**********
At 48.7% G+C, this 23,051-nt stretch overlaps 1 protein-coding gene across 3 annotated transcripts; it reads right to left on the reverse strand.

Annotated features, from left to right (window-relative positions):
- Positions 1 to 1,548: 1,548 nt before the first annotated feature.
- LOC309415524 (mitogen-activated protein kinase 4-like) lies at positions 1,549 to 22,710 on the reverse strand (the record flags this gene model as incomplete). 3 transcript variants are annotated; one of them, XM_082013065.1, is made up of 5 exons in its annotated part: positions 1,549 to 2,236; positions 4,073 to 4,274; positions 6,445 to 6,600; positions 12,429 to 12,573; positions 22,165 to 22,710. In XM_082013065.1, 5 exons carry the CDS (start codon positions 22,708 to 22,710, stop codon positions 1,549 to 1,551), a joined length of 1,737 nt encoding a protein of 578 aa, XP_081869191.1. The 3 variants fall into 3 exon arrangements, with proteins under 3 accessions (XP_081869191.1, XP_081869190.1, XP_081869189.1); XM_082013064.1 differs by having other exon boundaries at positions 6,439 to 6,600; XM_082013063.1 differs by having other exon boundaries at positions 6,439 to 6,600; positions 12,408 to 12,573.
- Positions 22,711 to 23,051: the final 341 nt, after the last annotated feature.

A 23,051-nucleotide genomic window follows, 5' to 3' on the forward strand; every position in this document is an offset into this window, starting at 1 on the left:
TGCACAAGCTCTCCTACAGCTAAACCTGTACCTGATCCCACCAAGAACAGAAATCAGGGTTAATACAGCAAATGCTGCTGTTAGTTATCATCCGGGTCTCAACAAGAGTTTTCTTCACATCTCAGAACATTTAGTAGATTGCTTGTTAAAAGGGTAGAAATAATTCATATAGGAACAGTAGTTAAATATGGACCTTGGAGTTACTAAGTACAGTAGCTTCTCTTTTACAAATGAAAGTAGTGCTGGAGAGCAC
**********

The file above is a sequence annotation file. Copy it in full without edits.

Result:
At 48.7% G+C, this 23,051-nt stretch overlaps 1 protein-coding gene across 3 annotated transcripts; it reads right to left on the reverse strand.

Annotated features, from left to right (window-relative positions):
- Positions 1 to 1,548: 1,548 nt before the first annotated feature.
- LOC309415524 (mitogen-activated protein kinase 4-like) lies at positions 1,549 to 22,710 on the reverse strand (the record flags this gene model as incomplete). 3 transcript variants are annotated; one of them, XM_082013065.1, is made up of 5 exons in its annotated part: positions 1,549 to 2,236; positions 4,073 to 4,274; positions 6,445 to 6,600; positions 12,429 to 12,573; positions 22,165 to 22,710. In XM_082013065.1, 5 exons carry the CDS (start codon positions 22,708 to 22,710, stop codon positions 1,549 to 1,551), a joined length of 1,737 nt encoding a protein of 578 aa, XP_081869191.1. The 3 variants fall into 3 exon arrangements, with proteins under 3 accessions (XP_081869191.1, XP_081869190.1, XP_081869189.1); XM_082013064.1 differs by having other exon boundaries at positions 6,439 to 6,600; XM_082013063.1 differs by having other exon boundaries at positions 6,439 to 6,600; positions 12,408 to 12,573.
- Positions 22,711 to 23,051: the final 341 nt, after the last annotated feature.

A 23,051-nucleotide genomic window follows, 5' to 3' on the forward strand; every position in this document is an offset into this window, starting at 1 on the left:
TGCACAAGCTCTCCTACAGCTAAACCTGTACCTGATCCCACCAAGAACAGAAATCAGGGTTAATACAGCAAATGCTGCTGTTAGTTATCATCCGGGTCTCAACAAGAGTTTTCTTCACATCTCAGAACATTTAGTAGATTGCTTGTTAAAAGGGTAGAAATAATTCATATAGGAACAGTAGTTAAATATGGACCTTGGAGTTACTAAGTACAGTAGCTTCTCTTTTACAAATGAAAGTAGTGCTGGAGAGCAC